|Fr 2/5||4||Animation Lecture||Programers Lab: Colliders
Artist Lab: Tile Map
|Project 1 Part 1 due
Project 1 Part 2:
Progrmmaer Musician Hybrid
Programmer Artist Hybrid
|2||We 2/10||5||Game Loops||Basic Principles of Gameplay Design||Programmer Lab: Rigidbodies
Artist Lab: Animator
|Fr 2/12||6||UI Lecture||Programmer Lab: Unity UI
Artist Lab: UI Asset Creation
|Project 1 Part 2 due
Project 2 Assigned
|3||We 2/17||7||Group Dynamics and Design Docs||How to Pitch your Project to Publishers||Programmer Lab: Coroutines
Artist Lab: Environment Design
|Fr 2/19||8||MVP Lecture||Project 2 Due||Location: TBD|
|4||We 2/24||9||Pitch Day||How and Why to Write a Great Game Design Document||Location: TBD|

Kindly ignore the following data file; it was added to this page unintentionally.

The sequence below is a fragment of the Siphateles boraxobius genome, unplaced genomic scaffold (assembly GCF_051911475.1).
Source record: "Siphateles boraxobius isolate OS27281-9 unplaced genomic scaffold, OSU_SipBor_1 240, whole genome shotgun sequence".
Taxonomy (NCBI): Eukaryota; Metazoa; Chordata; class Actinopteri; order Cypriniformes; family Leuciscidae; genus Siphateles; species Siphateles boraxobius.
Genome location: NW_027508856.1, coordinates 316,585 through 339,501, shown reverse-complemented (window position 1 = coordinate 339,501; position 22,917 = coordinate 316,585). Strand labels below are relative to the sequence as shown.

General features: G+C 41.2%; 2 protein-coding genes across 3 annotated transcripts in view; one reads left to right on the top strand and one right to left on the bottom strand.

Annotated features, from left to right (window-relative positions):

|Fr 2/26||10||Project 2 Showcase||Project 3 Teams are Assembled||Location: TBD|
|5||We 3/3||11||5 Tips for Better Playtesting||Project Work Meeting||Location: TBD|
|Fr 3/5||12||AI Design||Milestone 0: Game Design Doc Due||Location: TBD|
|6||We 3/10||13||Game Feel||Team and Corporate Structure||Project work meeting||Location: TBD|
|Fr 3/12||14||Milestone 1 Delivery: Demo and Feedback||Location: TBD|
|7||We 3/17||15||Lecture: Music and SFX||Insightful Playtest Questions||Project work meeting||Location: TBD|
|Fr 3/19||16||Lecture: Potential Guest Lecture (TBD)||Location: TBD|
|8||We 3/24||17||Spring Break||4 Layers, A Narrative Design Approach||Location: TBD|
|Fr 3/26||18||Spring Break||Location: TBD|
|9||We 3/31||19||Lecture: Tutorials||Xbox Adaptive Controller||Project Work Meeting||Location: TBD|
|Fr 4/2||20||Milestone 2 Delivery: Demo and Feedback||Location: TBD|
|10||We 4/7||21||Lecture TBD||A Brief Note on Games and Narratives||Project work meeting||Location: TBD|